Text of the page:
Automation has begun to take over the world of sorting and ingredient handling among snack and bakery products, especially in the area of continuous batching and delivery systems. Connectivity has enabled control systems to better communicate and further the perennial twin goals of reducing waste and increasing throughput.
Pneumatic ingredient handling has seen incremental rather than revolutionary changes, according to Doan Pendleton, vice president, VAC-U-MAX, Belleville, NJ. The overall principles of the equipment haven’t changed, although technology in areas like mechanical blowers continues to be upgraded, he says.
“Everybody thinks they have a better mousetrap—or a better air-compressed-driven unit,” says Pendleton. “One of the things we try to do is tweak our design so it better fits the customer’s needs in a broader sense, like redesigning a vacuum receiver so a larger group of powders would discharge from it.”
David Kennedy, manager of business development, VAC-U-MAX, says pneumatic conveying has experienced “fractional changes” over the years. “We’re still vacuuming material, and blowing material, and filtering and discharging it. A car is still a car, like when Henry Ford invented it, but it’s got a lot more niceties and capabilities.”
We’re all connected
Among the more-recent innovations has been a wider array of electronics and instrumentation, and greater connectivity as production facilities begin to wire equipment into the internet of things (IoT) so people can communicate remotely with their equipment and keep it humming, Kennedy says.
The WinCos systems developed by Bьhler Inc., Plymouth, MN, provide a range of functionality to deliver recipe management and control linked through communication, according to John Hunter, sales account manager, bakery and ingredient handling.
“There are big developments online where we can measure and use the data we get—if you can see variation, you can make adjustments in the process,” says Hunter. “The connectivity of the different systems and the use of the internet and other communications is critical. The ability to gather information in a timely manner, such as the temperature or something else, allows you to track and do something with it. I can now optimize my process.”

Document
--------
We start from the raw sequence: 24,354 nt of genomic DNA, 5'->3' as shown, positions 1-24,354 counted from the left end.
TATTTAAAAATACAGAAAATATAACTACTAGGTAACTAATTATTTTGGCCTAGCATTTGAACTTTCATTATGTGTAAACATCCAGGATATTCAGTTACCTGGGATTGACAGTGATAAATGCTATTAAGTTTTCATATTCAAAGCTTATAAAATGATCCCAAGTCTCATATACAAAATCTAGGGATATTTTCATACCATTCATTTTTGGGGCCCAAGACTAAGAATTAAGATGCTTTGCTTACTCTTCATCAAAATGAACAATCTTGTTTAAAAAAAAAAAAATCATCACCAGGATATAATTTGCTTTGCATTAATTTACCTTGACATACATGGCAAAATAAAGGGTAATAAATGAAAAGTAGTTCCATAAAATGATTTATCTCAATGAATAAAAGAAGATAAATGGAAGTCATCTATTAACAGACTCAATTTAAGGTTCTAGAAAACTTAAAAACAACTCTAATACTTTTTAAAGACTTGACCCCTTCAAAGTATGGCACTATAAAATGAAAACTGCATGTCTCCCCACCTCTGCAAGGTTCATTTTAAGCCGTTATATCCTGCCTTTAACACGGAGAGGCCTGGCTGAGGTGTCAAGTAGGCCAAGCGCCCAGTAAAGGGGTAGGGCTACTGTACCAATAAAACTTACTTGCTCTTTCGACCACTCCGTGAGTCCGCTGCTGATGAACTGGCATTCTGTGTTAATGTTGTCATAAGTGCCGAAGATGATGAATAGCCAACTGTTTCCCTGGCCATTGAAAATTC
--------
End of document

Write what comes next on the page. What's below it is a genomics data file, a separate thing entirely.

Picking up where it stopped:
Key Technology, Walla Walla, WA, offers data that provides a better picture of what’s happening throughout a plant, rather than just one ingredient sorting and handling machine, thanks to communication through the IoT, says John Kadinger, market manager. “You click the data, and in real time you can make changes,” he says. A company can figure out if they are being consistent in production, identify where the attention needs to be, and where there are any issues. “We can use the information to reduce waste and increase throughput.”
Clean and safe
Powder Process-Solutions, Chanhassen, MN, has heard increased sentiment about the need for easier-to-clean equipment, says Clyde Waller, systems engineer—equipment that’s quick to take apart, easy to clean and easy to inspect, he says. The company’s BFM Flex Connector, a clampless sanitary connect, meets those needs. “It’s not new, but we’re seeing it sell more frequently.”
Allergen control is also a top issue today. VAC-U-MAX has seen customers buy specific systems focused on cleanability so that an ingredient that’s an allergen doesn’t get transmitted to the next department, Kennedy says. “The ability to clean the equipment, or have dedicated equipment if they are handling allergens, is really important.”
Piab offers piFLOW vacuum conveyors, like the piFLOW f, that feature a small footprint with flexible routing of pipelines. Their hygienic design makes them easy to clean and maintain, enabling quick changeover times and contributing to greater process uptime. Special features mitigate segregation issues. Accessories include suction pipes to provide a lightweight, ergonomic solution for free-flowing or granular materials and feed nozzles for more-challenging materials that allow the air intake to be adjusted for the optimum mixture of conveyed material and aspirated air.
Bьhler Inc. is frequently asked about allergen control and reducing the risk of cross-contamination, Hunter says. “Being able to control your ingredients is becoming more critical.”
Bьhler’s optical sorters detect defective product and eject it with forced air into the reject stream, says Tracey Ibbotson, public relations. These include the SORTEX E BioVision equipment for nut producers, which helps simultaneously sort for defects and foreign material contamination.